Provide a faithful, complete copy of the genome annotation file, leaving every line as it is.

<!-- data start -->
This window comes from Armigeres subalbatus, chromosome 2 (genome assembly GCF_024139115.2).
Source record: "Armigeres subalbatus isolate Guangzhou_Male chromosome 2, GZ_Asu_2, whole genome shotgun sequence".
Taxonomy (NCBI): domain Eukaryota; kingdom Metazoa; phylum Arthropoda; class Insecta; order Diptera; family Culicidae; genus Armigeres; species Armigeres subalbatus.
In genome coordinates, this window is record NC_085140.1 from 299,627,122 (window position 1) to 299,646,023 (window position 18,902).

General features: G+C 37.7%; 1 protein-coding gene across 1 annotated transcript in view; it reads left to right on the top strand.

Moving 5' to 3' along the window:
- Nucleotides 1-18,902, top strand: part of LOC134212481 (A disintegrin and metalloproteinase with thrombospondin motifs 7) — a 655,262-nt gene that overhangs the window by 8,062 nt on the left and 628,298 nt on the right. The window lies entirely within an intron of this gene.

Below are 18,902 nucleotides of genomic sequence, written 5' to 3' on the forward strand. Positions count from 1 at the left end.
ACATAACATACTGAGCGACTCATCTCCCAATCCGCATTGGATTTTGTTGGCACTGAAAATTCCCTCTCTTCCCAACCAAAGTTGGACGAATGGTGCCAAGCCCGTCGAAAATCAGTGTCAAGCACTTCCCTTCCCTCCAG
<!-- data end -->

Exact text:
This window comes from Armigeres subalbatus, chromosome 2 (genome assembly GCF_024139115.2).
Source record: "Armigeres subalbatus isolate Guangzhou_Male chromosome 2, GZ_Asu_2, whole genome shotgun sequence".
Taxonomy (NCBI): domain Eukaryota; kingdom Metazoa; phylum Arthropoda; class Insecta; order Diptera; family Culicidae; genus Armigeres; species Armigeres subalbatus.
In genome coordinates, this window is record NC_085140.1 from 299,627,122 (window position 1) to 299,646,023 (window position 18,902).

General features: G+C 37.7%; 1 protein-coding gene across 1 annotated transcript in view; it reads left to right on the top strand.

Moving 5' to 3' along the window:
- Nucleotides 1-18,902, top strand: part of LOC134212481 (A disintegrin and metalloproteinase with thrombospondin motifs 7) — a 655,262-nt gene that overhangs the window by 8,062 nt on the left and 628,298 nt on the right. The window lies entirely within an intron of this gene.

Below are 18,902 nucleotides of genomic sequence, written 5' to 3' on the forward strand. Positions count from 1 at the left end.
ACATAACATACTGAGCGACTCATCTCCCAATCCGCATTGGATTTTGTTGGCACTGAAAATTCCCTCTCTTCCCAACCAAAGTTGGACGAATGGTGCCAAGCCCGTCGAAAATCAGTGTCAAGCACTTCCCTTCCCTCCAG